The second important factor in the successful implementation of federalism is fiscal devolution. Previously, the central government had the sole authority on income and expenditure of state. In the changed context, resources should be shared and transferred down to sub-national governments too. The constitution has envisioned establishment of the Natural Resources and Fiscal Commission ‘‘to determine detailed basis and modality for the distribution of revenues between the federal, state and local governments". But the commission has not been instituted even after two budget sessions. Intergovernmental transfer is being done on an ad-hoc basis. Consequently, sub-national governments are unsure about the availability of resources and are not able to prepare for basic “plans and programmes". So much so, the salaries of many officials like chief ministers, provincial ministers and mayors of municipalities are yet to be determined.

Third, timely administrative devolution is necessary for the effective functioning of sub-national governments. The government has enacted the Employee Adjustment Act, 2017, that allows existing public service employees of the central government to be assigned to local and provincial governments. Yet, there is a lot of resistance from employees to work locally or at the provincial level. This has resulted in serious shortage of manpower at sub-national levels. More than half of ward offices of local governments are operating without secretaries a year after local elected officials took office. The situation at the provincial level is worse.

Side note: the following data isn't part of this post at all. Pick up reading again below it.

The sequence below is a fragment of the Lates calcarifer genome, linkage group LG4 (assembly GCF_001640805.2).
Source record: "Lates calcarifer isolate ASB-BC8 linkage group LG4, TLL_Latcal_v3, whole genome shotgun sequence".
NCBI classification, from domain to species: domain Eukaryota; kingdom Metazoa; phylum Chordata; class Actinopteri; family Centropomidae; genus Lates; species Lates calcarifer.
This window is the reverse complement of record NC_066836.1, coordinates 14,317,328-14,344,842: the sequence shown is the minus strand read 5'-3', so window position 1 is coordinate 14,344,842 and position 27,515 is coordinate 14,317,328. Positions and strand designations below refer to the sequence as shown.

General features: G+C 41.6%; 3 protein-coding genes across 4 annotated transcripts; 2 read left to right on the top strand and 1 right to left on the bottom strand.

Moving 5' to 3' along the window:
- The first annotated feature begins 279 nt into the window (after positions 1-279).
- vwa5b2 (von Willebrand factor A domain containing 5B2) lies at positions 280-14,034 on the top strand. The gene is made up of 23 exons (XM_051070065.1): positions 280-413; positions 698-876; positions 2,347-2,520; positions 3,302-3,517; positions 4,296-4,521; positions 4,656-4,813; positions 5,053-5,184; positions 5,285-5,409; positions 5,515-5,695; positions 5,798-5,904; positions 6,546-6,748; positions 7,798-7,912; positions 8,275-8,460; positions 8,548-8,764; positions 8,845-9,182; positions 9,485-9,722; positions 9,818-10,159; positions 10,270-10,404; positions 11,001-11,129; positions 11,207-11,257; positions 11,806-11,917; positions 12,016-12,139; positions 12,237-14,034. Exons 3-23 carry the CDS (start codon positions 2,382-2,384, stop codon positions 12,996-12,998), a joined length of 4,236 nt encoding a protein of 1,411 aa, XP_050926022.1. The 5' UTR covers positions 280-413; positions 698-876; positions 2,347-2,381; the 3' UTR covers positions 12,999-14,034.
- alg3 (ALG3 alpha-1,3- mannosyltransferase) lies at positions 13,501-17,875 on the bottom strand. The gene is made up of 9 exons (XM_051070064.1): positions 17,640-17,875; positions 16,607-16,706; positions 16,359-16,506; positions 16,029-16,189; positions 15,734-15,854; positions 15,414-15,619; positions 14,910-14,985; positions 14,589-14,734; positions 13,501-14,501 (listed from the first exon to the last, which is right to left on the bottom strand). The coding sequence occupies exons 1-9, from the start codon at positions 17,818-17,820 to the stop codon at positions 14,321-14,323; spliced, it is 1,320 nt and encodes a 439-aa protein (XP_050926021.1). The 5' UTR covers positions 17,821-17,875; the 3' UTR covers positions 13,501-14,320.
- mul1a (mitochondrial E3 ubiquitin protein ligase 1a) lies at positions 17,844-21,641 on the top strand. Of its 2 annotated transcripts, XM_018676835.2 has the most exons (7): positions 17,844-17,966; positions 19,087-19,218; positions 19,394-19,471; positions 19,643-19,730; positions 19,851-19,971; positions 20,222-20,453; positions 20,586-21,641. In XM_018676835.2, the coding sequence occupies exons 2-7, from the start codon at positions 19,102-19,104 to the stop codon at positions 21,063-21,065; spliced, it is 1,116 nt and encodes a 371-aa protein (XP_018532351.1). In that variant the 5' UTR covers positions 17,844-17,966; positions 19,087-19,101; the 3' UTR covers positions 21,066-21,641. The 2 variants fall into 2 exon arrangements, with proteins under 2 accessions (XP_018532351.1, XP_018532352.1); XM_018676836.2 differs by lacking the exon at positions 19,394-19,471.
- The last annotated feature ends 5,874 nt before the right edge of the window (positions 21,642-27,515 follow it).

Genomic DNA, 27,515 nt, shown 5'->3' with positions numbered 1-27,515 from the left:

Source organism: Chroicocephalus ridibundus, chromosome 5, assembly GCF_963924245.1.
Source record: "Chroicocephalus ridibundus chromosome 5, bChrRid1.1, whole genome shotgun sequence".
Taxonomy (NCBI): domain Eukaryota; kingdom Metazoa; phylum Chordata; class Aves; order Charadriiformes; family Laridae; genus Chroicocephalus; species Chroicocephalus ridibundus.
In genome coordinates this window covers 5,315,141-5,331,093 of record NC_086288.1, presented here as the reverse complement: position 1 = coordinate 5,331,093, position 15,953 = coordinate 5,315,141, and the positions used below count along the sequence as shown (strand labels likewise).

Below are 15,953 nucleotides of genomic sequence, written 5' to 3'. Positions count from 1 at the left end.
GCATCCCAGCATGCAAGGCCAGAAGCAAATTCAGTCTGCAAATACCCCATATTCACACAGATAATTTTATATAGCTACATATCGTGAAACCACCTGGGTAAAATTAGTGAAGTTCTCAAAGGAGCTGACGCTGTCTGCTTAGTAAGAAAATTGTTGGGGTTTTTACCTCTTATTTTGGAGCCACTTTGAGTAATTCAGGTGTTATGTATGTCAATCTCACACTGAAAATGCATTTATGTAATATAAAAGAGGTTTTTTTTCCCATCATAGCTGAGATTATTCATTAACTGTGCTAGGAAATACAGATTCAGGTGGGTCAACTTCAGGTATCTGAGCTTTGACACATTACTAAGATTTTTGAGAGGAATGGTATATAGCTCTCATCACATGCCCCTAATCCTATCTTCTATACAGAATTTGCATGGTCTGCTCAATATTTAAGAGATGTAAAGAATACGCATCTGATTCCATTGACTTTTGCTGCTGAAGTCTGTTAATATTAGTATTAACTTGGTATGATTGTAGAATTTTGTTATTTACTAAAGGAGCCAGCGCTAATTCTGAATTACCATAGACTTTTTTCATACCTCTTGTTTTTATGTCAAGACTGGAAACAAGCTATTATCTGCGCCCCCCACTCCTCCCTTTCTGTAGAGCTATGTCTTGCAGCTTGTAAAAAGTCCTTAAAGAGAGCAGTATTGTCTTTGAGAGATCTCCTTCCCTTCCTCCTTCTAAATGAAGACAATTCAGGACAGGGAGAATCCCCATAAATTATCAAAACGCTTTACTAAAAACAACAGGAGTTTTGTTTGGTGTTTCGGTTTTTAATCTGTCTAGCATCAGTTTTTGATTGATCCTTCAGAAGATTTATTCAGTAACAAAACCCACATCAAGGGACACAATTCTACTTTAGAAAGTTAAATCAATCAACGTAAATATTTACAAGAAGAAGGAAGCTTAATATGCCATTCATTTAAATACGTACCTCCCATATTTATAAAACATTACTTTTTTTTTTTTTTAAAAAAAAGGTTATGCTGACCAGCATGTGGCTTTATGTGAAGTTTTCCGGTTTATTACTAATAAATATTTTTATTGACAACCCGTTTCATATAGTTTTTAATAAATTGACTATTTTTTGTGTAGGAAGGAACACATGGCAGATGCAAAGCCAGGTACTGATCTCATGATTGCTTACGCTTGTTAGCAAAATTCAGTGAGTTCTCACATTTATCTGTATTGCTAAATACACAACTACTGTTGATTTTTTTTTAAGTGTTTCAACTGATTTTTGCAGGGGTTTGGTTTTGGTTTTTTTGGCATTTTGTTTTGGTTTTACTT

The roots of political chaos in Nepal, both in design and on implementation, run deep. To start with, federalism was never an agenda of most national-level political parties. It came about as a political compromise among parties. As a result, breadth and depth was missing in the discourse of federalism. During the course of drafting the constitution, the debate over federalism primarily centred around the number of provinces and their names. No substantive discussion was held over issues like economic viability of provinces and local governments, accountability framework and intergovernmental relationships.

The political establishment at the centre seems to have disowned federalism in spirit, if not in law. Advent of federalism in Nepal is meant to address the perceived disparities among different sections of society. However, the political attention has now shifted to “prosperity and development" and there is a palpable disconnect between the two. This is also evident from the lack of planning to guide the transition process from political leaders. Of course, uncertainty in the process is integral to federalism transition. Yet, this can be minimized if proper homework had been done in a timely manner.

Bishal Chalise is a researcher based in Kathmandu.

This is part of the Young Asian Writers series, a Mint initiative to bring young voices from different Asian countries to the fore.

Comments are welcome at theirview@livemint.com